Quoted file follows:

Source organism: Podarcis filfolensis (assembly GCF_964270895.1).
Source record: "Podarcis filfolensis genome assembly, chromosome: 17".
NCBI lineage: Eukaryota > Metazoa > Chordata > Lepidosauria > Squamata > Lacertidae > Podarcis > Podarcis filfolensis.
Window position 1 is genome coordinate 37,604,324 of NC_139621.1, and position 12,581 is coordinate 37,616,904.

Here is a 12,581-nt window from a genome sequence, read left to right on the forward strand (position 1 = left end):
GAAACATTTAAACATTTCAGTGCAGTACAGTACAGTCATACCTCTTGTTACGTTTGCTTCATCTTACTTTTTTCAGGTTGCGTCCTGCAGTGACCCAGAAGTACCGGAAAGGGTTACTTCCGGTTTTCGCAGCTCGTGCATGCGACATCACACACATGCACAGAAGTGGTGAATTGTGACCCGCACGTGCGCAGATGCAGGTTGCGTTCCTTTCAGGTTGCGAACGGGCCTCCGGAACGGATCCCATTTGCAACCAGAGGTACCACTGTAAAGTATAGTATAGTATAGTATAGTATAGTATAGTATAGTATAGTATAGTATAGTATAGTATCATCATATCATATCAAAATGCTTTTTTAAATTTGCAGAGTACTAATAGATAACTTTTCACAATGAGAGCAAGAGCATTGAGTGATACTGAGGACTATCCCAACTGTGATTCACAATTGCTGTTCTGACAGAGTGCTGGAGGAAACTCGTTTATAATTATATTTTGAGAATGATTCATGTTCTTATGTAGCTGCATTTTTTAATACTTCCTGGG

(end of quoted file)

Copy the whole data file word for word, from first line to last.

Source organism: Podarcis filfolensis (assembly GCF_964270895.1).
Source record: "Podarcis filfolensis genome assembly, chromosome: 17".
NCBI lineage: Eukaryota > Metazoa > Chordata > Lepidosauria > Squamata > Lacertidae > Podarcis > Podarcis filfolensis.
Window position 1 is genome coordinate 37,604,324 of NC_139621.1, and position 12,581 is coordinate 37,616,904.

Here is a 12,581-nt window from a genome sequence, read left to right on the forward strand (position 1 = left end):
GAAACATTTAAACATTTCAGTGCAGTACAGTACAGTCATACCTCTTGTTACGTTTGCTTCATCTTACTTTTTTCAGGTTGCGTCCTGCAGTGACCCAGAAGTACCGGAAAGGGTTACTTCCGGTTTTCGCAGCTCGTGCATGCGACATCACACACATGCACAGAAGTGGTGAATTGTGACCCGCACGTGCGCAGATGCAGGTTGCGTTCCTTTCAGGTTGCGAACGGGCCTCCGGAACGGATCCCATTTGCAACCAGAGGTACCACTGTAAAGTATAGTATAGTATAGTATAGTATAGTATAGTATAGTATAGTATAGTATAGTATAGTATCATCATATCATATCAAAATGCTTTTTTAAATTTGCAGAGTACTAATAGATAACTTTTCACAATGAGAGCAAGAGCATTGAGTGATACTGAGGACTATCCCAACTGTGATTCACAATTGCTGTTCTGACAGAGTGCTGGAGGAAACTCGTTTATAATTATATTTTGAGAATGATTCATGTTCTTATGTAGCTGCATTTTTTAATACTTCCTGGG